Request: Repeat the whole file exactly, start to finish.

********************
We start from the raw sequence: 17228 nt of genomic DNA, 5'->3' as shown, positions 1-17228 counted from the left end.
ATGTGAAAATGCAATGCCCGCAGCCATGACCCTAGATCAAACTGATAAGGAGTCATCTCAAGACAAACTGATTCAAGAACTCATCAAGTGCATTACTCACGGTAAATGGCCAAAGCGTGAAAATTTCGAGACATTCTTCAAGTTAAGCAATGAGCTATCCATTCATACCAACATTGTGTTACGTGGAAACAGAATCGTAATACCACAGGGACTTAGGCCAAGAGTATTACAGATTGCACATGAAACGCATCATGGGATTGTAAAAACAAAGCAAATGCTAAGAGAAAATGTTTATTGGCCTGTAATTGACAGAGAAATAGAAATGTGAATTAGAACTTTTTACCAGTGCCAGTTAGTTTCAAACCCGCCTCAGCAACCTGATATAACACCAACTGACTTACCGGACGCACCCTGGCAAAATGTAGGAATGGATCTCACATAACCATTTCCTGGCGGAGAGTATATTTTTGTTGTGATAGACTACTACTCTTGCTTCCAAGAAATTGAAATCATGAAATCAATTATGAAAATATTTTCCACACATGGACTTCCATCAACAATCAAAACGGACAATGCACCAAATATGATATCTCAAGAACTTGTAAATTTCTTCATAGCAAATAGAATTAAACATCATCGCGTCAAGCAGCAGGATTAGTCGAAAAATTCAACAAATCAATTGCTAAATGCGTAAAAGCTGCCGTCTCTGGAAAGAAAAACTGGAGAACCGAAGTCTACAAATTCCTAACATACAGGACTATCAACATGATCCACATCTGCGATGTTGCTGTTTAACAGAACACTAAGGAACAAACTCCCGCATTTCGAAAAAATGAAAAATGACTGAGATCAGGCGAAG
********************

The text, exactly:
We start from the raw sequence: 17228 nt of genomic DNA, 5'->3' as shown, positions 1-17228 counted from the left end.
ATGTGAAAATGCAATGCCCGCAGCCATGACCCTAGATCAAACTGATAAGGAGTCATCTCAAGACAAACTGATTCAAGAACTCATCAAGTGCATTACTCACGGTAAATGGCCAAAGCGTGAAAATTTCGAGACATTCTTCAAGTTAAGCAATGAGCTATCCATTCATACCAACATTGTGTTACGTGGAAACAGAATCGTAATACCACAGGGACTTAGGCCAAGAGTATTACAGATTGCACATGAAACGCATCATGGGATTGTAAAAACAAAGCAAATGCTAAGAGAAAATGTTTATTGGCCTGTAATTGACAGAGAAATAGAAATGTGAATTAGAACTTTTTACCAGTGCCAGTTAGTTTCAAACCCGCCTCAGCAACCTGATATAACACCAACTGACTTACCGGACGCACCCTGGCAAAATGTAGGAATGGATCTCACATAACCATTTCCTGGCGGAGAGTATATTTTTGTTGTGATAGACTACTACTCTTGCTTCCAAGAAATTGAAATCATGAAATCAATTATGAAAATATTTTCCACACATGGACTTCCATCAACAATCAAAACGGACAATGCACCAAATATGATATCTCAAGAACTTGTAAATTTCTTCATAGCAAATAGAATTAAACATCATCGCGTCAAGCAGCAGGATTAGTCGAAAAATTCAACAAATCAATTGCTAAATGCGTAAAAGCTGCCGTCTCTGGAAAGAAAAACTGGAGAACCGAAGTCTACAAATTCCTAACATACAGGACTATCAACATGATCCACATCTGCGATGTTGCTGTTTAACAGAACACTAAGGAACAAACTCCCGCATTTCGAAAAAATGAAAAATGACTGAGATCAGGCGAAG